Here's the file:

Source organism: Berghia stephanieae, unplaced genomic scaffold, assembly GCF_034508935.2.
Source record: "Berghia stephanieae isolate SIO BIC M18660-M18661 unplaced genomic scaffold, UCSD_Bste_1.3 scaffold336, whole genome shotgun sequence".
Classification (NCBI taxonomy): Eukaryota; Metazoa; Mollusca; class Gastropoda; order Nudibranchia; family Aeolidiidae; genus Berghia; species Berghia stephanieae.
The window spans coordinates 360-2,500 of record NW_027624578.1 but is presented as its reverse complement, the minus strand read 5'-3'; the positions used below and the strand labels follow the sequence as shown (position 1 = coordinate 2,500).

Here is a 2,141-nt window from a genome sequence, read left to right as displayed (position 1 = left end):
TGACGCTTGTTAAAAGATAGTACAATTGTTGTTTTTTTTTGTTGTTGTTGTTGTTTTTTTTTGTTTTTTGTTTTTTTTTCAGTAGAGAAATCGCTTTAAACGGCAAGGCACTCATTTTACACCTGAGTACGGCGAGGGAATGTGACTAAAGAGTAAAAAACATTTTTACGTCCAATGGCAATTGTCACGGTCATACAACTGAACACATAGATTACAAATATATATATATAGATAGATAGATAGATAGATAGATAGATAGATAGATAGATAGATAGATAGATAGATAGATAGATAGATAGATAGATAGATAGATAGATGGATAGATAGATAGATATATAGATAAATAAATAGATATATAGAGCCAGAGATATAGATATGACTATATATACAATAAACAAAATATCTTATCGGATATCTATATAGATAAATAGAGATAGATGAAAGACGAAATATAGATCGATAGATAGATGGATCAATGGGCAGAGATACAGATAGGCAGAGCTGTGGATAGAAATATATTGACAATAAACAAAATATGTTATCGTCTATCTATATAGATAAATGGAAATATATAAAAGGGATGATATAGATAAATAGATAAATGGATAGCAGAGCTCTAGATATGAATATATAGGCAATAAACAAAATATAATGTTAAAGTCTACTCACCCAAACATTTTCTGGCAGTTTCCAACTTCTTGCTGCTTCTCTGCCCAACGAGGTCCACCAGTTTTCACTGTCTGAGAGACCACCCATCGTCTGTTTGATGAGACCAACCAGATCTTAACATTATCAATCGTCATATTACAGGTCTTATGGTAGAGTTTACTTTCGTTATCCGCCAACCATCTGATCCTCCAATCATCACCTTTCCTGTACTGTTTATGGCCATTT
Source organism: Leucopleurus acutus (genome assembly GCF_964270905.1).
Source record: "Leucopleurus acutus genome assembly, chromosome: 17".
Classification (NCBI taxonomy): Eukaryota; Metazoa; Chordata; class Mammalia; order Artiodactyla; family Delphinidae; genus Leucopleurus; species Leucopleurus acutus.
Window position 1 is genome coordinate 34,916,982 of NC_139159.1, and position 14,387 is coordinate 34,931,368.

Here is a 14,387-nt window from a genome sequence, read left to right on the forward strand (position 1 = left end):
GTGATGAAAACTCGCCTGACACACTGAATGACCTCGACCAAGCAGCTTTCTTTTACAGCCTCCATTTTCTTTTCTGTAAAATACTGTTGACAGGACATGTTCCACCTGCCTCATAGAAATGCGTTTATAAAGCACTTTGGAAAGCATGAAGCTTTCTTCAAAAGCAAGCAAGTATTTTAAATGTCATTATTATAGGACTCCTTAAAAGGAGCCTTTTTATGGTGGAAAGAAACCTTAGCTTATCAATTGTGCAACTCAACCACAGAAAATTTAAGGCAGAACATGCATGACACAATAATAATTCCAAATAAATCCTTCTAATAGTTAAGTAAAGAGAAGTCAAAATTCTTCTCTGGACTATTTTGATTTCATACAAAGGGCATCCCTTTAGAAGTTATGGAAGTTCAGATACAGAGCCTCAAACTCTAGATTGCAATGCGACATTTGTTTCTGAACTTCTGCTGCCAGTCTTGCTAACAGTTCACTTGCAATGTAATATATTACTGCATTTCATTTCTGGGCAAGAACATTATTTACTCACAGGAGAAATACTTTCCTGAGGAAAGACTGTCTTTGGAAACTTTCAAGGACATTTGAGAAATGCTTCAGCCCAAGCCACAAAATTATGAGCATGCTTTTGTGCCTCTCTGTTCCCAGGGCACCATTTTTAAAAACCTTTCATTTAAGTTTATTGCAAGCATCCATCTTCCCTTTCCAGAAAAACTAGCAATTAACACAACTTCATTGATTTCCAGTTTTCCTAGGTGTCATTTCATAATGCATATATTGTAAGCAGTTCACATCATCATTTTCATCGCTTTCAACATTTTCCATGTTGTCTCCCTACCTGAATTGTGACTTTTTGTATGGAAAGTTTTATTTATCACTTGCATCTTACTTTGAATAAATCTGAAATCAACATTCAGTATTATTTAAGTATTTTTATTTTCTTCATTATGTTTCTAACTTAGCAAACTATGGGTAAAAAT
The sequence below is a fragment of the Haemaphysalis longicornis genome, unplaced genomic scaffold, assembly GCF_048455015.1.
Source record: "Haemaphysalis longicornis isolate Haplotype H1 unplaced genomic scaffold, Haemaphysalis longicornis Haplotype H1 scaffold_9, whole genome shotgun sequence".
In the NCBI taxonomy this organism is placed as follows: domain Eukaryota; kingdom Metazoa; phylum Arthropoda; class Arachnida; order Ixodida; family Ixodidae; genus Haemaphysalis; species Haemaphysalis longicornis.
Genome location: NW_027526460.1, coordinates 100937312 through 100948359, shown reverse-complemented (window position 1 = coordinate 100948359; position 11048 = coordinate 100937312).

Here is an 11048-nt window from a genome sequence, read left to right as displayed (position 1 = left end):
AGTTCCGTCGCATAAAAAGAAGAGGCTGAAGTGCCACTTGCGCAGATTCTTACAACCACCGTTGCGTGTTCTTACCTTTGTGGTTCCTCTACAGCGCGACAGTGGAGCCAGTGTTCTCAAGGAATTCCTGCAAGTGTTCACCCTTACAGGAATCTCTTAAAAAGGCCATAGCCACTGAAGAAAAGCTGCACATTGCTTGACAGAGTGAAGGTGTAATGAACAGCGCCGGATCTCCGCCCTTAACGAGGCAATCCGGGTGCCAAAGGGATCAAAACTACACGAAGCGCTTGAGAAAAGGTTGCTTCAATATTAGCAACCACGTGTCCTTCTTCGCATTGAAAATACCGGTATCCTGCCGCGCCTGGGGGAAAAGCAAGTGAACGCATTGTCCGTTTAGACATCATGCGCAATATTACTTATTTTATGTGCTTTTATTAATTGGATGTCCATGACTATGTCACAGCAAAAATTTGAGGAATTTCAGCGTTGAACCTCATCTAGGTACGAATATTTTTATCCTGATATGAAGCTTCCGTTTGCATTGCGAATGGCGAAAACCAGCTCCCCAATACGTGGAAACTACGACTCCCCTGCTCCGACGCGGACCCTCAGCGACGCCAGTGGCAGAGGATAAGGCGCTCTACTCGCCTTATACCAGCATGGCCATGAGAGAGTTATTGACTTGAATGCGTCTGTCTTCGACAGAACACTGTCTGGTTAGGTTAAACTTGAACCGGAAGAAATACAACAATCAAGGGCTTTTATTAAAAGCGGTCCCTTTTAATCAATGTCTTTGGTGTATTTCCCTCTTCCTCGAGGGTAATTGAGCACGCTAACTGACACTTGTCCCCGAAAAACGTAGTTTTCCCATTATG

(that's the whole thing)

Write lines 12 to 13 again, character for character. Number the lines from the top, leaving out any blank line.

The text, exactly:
GTGATGAAAACTCGCCTGACACACTGAATGACCTCGACCAAGCAGCTTTCTTTTACAGCCTCCATTTTCTTTTCTGTAAAATACTGTTGACAGGACATGTTCCACCTGCCTCATAGAAATGCGTTTATAAAGCACTTTGGAAAGCATGAAGCTTTCTTCAAAAGCAAGCAAGTATTTTAAATGTCATTATTATAGGACTCCTTAAAAGGAGCCTTTTTATGGTGGAAAGAAACCTTAGCTTATCAATTGTGCAACTCAACCACAGAAAATTTAAGGCAGAACATGCATGACACAATAATAATTCCAAATAAATCCTTCTAATAGTTAAGTAAAGAGAAGTCAAAATTCTTCTCTGGACTATTTTGATTTCATACAAAGGGCATCCCTTTAGAAGTTATGGAAGTTCAGATACAGAGCCTCAAACTCTAGATTGCAATGCGACATTTGTTTCTGAACTTCTGCTGCCAGTCTTGCTAACAGTTCACTTGCAATGTAATATATTACTGCATTTCATTTCTGGGCAAGAACATTATTTACTCACAGGAGAAATACTTTCCTGAGGAAAGACTGTCTTTGGAAACTTTCAAGGACATTTGAGAAATGCTTCAGCCCAAGCCACAAAATTATGAGCATGCTTTTGTGCCTCTCTGTTCCCAGGGCACCATTTTTAAAAACCTTTCATTTAAGTTTATTGCAAGCATCCATCTTCCCTTTCCAGAAAAACTAGCAATTAACACAACTTCATTGATTTCCAGTTTTCCTAGGTGTCATTTCATAATGCATATATTGTAAGCAGTTCACATCATCATTTTCATCGCTTTCAACATTTTCCATGTTGTCTCCCTACCTGAATTGTGACTTTTTGTATGGAAAGTTTTATTTATCACTTGCATCTTACTTTGAATAAATCTGAAATCAACATTCAGTATTATTTAAGTATTTTTATTTTCTTCATTATGTTTCTAACTTAGCAAACTATGGGTAAAAAT
The sequence below is a fragment of the Haemaphysalis longicornis genome, unplaced genomic scaffold, assembly GCF_048455015.1.